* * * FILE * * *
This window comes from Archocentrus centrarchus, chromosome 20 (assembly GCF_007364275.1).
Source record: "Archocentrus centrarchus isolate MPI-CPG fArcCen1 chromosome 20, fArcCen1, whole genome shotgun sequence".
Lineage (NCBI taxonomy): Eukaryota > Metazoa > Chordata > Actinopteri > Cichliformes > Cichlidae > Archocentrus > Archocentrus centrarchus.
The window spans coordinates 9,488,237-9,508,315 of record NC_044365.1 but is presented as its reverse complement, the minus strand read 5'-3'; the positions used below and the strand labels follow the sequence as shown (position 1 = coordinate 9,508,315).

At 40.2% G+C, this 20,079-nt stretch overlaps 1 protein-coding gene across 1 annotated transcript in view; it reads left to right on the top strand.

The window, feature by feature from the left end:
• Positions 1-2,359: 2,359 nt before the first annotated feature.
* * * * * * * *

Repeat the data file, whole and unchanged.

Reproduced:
This window comes from Archocentrus centrarchus, chromosome 20 (assembly GCF_007364275.1).
Source record: "Archocentrus centrarchus isolate MPI-CPG fArcCen1 chromosome 20, fArcCen1, whole genome shotgun sequence".
Lineage (NCBI taxonomy): Eukaryota > Metazoa > Chordata > Actinopteri > Cichliformes > Cichlidae > Archocentrus > Archocentrus centrarchus.
The window spans coordinates 9,488,237-9,508,315 of record NC_044365.1 but is presented as its reverse complement, the minus strand read 5'-3'; the positions used below and the strand labels follow the sequence as shown (position 1 = coordinate 9,508,315).

At 40.2% G+C, this 20,079-nt stretch overlaps 1 protein-coding gene across 1 annotated transcript in view; it reads left to right on the top strand.

The window, feature by feature from the left end:
• Positions 1-2,359: 2,359 nt before the first annotated feature.